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Date Night Reviews

Not Your Typical Date Night: Donating Blood

The Australian Red Cross is in crisis. When I first decided to do this date, they had less than three days’ supply of blood left in their banks.

I’ve been meaning to book this date in for awhile now, ever since someone suggested it over on the $30 Date Night Generator. It doesn’t rate very highly on our user votes, but actually, this date ideas ticks all the boxes you need! It’s novel, it’s giving back to the community, it’s a free date idea, obviously, and afterwards you get the warm fuzzy feeling you can only get from making a real difference to someone’s life.

Working for ourselves means we don’t always have extra cash to give away to charities.

Instead, we tend to give our time or expertise to our chosen causes when we can.

But blood is one thing two healthy young individuals such as ourselves have plenty of – and there are people who desperately need it.

The majority of donated blood goes to people with cancer, as well as people who have suffered traumatic accidents, burns or those undergoing surgery. One blood donation can save up to three people’s lives.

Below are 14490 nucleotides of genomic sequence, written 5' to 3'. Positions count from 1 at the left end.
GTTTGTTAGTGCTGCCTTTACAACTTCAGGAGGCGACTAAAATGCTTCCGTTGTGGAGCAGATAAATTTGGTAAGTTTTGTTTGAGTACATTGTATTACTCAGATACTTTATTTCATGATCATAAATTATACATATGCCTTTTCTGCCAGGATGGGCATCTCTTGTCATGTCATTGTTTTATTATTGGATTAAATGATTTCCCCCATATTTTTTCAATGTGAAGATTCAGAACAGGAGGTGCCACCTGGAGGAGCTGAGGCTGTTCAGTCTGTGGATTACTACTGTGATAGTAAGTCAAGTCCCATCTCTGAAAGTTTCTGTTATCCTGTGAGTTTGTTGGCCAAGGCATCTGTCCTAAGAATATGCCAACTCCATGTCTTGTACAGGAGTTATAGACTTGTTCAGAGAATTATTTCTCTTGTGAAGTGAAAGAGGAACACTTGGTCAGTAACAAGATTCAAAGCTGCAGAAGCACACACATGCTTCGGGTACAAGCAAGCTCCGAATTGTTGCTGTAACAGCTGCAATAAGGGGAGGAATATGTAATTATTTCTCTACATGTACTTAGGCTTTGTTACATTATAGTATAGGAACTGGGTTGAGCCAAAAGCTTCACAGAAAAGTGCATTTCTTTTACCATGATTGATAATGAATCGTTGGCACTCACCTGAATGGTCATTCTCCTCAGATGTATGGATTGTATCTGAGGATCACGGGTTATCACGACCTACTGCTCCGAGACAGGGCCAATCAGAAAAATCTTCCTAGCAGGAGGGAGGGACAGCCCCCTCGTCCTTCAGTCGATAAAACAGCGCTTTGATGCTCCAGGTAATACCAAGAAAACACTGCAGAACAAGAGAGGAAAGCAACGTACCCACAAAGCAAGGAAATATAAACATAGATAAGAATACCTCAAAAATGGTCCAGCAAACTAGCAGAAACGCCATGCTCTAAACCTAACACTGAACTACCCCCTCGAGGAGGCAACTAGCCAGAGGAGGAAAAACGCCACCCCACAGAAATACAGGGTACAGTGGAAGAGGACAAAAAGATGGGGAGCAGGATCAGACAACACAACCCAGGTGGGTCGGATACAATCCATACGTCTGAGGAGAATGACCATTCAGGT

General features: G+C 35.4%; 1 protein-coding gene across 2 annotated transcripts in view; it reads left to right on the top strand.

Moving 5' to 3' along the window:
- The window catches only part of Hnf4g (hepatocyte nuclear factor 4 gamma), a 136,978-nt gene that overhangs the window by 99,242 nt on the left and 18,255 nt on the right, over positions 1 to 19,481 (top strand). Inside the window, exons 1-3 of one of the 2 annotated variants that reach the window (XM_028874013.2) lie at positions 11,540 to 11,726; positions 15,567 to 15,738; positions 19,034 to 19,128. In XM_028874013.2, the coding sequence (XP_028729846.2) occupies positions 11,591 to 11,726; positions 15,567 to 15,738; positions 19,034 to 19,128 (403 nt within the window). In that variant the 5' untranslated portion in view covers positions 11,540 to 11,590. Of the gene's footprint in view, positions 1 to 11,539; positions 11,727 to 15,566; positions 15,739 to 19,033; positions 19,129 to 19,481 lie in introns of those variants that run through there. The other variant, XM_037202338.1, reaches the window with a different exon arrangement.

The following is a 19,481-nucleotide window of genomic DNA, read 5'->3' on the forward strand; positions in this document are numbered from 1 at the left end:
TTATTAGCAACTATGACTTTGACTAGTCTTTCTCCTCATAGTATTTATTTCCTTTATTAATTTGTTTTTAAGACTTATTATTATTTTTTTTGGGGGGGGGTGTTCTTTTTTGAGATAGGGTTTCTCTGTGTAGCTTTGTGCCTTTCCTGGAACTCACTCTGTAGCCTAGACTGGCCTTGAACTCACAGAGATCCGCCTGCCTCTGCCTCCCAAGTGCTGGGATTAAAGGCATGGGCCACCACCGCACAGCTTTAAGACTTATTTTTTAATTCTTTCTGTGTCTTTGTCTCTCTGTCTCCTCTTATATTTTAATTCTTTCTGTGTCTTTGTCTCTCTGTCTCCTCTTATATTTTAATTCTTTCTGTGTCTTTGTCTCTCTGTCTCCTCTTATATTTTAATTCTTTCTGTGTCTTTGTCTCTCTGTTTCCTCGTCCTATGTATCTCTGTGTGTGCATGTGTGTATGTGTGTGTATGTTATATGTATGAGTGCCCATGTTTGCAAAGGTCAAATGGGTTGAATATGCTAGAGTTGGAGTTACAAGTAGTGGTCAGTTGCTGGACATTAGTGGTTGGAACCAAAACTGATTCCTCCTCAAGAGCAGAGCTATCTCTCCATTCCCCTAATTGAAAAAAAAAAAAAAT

If spending ten minutes with a needle in my arm every few months can save even one life, how can you not want to donate? It’s selfish not to.

Every week, Australia needs 27,000 blood donations to keep the system running smoothly.

I called ahead to make our appointment at the Southbank donation centre. There was no waiting time on the line, the staff were lovely, helpful and appreciative. They thank you warmly for your support as they sign off the phone call.

As we were instructed to come well-fed and hydrated, I decided to take Den for lunch first in the city. I sent him off in the morning with a full bottle of water and instructions to drink it all, then headed into the city to meet him.

It was supposed to be a surprise for Den, mainly because he baulks at the idea of new things he’s not comfortable with. The best way to handle him, I’ve found, is spring it on him last minute and once he’s in the thick of it, he copes just fine.

We ate at Fugazza in the city, which is an amazing little café! It’s specialty is foccacia, but not as you know it. Think house-baked breads, locally sourced smallgoods and light, fluffy foccacias. Nothing like the greasy ones they love to serve up at bog-standard cafes around town. They also make a fantastic coffee.

Unfortunately, a friend unwittingly guessed what I was up to and sent Den into a bit of a frenzy earlier than I had expected. He was nervous. To be honest, I was a little nervous too.

The staff at the Blood Donation Centre were all lovely. It smells like a hospital when you first walk in, which I didn’t expect but in reflection that’s exactly what you want a place that’s taking blood from you to smell like!

There’s a pretty personal set of questions to answer, because they screen all their donors very carefully to minimize any risks at all. Your blood pressure and iron levels are checked (watch for the surprise finger prick test! I was all psyched up for the vein needle, but the iron test was unexpected!) and a thorough medical history questionnaire is carried out.